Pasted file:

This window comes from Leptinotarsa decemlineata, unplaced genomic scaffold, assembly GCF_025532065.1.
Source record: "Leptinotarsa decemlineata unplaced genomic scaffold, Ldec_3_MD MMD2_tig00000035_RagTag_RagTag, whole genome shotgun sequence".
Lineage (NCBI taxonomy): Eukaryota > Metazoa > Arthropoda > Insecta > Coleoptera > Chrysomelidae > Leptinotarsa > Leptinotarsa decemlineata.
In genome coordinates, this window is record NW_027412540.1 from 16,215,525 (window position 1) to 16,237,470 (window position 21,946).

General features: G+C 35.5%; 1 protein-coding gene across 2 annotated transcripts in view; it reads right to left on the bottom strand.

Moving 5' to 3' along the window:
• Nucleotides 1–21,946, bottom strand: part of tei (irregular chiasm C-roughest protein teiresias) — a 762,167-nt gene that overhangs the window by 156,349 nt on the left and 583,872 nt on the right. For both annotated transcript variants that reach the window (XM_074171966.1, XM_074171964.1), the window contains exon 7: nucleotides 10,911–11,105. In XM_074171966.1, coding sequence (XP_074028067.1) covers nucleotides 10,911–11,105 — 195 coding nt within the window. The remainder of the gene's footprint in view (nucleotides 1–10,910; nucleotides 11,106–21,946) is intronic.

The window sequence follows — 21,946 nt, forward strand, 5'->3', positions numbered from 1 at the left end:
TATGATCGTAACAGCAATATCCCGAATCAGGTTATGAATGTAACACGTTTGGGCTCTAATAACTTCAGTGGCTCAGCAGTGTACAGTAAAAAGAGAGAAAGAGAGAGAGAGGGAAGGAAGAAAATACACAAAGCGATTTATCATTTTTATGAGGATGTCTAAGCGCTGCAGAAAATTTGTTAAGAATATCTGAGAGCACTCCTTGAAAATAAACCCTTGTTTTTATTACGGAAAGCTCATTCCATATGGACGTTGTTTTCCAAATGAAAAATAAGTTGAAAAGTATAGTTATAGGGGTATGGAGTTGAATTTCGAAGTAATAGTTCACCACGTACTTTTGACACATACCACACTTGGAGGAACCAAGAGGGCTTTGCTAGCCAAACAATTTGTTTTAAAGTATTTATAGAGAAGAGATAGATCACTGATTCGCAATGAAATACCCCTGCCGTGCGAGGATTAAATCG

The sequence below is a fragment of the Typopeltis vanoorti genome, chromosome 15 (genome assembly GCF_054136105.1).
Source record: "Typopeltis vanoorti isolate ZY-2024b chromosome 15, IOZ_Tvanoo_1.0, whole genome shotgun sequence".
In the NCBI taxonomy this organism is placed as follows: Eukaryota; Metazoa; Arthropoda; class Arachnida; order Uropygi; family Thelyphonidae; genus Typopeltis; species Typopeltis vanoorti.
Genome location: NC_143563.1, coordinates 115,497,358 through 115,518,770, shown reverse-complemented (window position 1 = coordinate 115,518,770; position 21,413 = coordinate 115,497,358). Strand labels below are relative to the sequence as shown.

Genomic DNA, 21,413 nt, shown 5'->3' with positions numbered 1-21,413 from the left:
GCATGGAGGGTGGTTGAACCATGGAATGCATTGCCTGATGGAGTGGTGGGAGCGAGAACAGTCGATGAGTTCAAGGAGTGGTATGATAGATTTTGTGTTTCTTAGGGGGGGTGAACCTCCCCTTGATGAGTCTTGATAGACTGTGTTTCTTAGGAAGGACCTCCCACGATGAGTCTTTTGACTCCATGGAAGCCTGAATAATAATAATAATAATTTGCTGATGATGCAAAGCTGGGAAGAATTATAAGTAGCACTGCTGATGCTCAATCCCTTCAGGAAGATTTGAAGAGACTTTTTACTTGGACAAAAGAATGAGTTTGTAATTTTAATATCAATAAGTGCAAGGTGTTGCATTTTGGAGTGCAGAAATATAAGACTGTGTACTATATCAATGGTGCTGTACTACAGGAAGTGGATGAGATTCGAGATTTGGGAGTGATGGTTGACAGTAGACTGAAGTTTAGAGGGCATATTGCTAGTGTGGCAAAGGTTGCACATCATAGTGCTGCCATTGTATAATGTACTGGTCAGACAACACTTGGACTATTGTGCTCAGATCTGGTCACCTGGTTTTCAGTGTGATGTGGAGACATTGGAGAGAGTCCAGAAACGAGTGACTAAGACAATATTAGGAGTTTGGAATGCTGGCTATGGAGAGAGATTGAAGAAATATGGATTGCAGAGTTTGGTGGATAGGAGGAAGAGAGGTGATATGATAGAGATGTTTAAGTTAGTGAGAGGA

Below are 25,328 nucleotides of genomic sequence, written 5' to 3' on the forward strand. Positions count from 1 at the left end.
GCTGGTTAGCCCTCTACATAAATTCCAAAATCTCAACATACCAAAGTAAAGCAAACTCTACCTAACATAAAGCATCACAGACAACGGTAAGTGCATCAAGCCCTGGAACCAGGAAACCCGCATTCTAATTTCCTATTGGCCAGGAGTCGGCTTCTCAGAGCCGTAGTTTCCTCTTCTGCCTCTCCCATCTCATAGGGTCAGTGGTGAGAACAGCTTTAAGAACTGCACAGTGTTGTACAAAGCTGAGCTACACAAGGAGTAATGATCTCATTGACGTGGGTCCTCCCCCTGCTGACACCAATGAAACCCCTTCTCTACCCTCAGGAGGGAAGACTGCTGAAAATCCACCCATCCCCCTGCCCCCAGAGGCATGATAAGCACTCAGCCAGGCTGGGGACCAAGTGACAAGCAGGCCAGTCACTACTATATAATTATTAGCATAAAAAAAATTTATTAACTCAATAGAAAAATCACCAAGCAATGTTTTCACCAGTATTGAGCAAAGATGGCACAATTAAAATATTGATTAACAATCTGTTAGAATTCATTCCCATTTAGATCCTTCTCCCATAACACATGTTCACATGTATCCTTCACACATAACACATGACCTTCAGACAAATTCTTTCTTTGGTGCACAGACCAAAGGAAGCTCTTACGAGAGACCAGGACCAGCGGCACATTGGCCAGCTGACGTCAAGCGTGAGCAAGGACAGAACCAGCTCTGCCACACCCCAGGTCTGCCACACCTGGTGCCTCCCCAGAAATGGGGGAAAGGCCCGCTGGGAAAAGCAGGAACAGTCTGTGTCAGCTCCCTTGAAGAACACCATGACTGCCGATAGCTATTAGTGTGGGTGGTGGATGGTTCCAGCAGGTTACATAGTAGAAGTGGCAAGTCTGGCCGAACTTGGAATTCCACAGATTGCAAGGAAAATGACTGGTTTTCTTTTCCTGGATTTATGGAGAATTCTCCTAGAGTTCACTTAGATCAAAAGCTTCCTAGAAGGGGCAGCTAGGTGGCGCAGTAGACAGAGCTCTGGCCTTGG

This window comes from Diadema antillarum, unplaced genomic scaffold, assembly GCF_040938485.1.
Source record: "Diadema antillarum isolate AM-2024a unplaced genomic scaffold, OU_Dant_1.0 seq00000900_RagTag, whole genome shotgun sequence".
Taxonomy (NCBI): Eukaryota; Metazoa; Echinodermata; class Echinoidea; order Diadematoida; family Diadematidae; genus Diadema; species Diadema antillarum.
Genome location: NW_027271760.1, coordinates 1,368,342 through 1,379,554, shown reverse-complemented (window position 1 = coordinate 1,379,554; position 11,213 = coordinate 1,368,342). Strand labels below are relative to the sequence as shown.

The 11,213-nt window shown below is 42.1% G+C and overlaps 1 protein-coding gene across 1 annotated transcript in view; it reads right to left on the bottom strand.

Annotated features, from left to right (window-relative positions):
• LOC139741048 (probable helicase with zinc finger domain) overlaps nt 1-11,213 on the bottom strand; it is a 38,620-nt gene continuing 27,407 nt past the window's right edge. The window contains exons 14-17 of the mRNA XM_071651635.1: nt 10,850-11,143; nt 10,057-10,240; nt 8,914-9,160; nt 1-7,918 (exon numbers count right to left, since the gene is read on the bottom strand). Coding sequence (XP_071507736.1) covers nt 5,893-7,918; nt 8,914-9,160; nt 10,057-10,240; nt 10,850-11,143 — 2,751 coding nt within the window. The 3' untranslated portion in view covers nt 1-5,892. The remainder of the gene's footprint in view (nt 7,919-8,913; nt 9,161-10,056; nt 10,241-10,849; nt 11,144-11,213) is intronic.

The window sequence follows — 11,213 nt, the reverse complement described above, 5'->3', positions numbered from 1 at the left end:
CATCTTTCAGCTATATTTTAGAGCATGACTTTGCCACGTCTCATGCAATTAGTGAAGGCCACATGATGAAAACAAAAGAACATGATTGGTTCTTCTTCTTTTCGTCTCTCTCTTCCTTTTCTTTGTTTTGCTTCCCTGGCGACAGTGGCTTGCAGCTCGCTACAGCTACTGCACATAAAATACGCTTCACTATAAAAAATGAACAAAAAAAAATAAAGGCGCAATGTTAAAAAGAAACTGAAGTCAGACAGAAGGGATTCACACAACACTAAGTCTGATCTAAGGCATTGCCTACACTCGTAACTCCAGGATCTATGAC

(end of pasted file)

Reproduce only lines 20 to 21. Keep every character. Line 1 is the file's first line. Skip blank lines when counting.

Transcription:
Taxonomy (NCBI): Eukaryota; Metazoa; Echinodermata; class Echinoidea; order Diadematoida; family Diadematidae; genus Diadema; species Diadema antillarum.
Genome location: NW_027271760.1, coordinates 1,368,342 through 1,379,554, shown reverse-complemented (window position 1 = coordinate 1,379,554; position 11,213 = coordinate 1,368,342). Strand labels below are relative to the sequence as shown.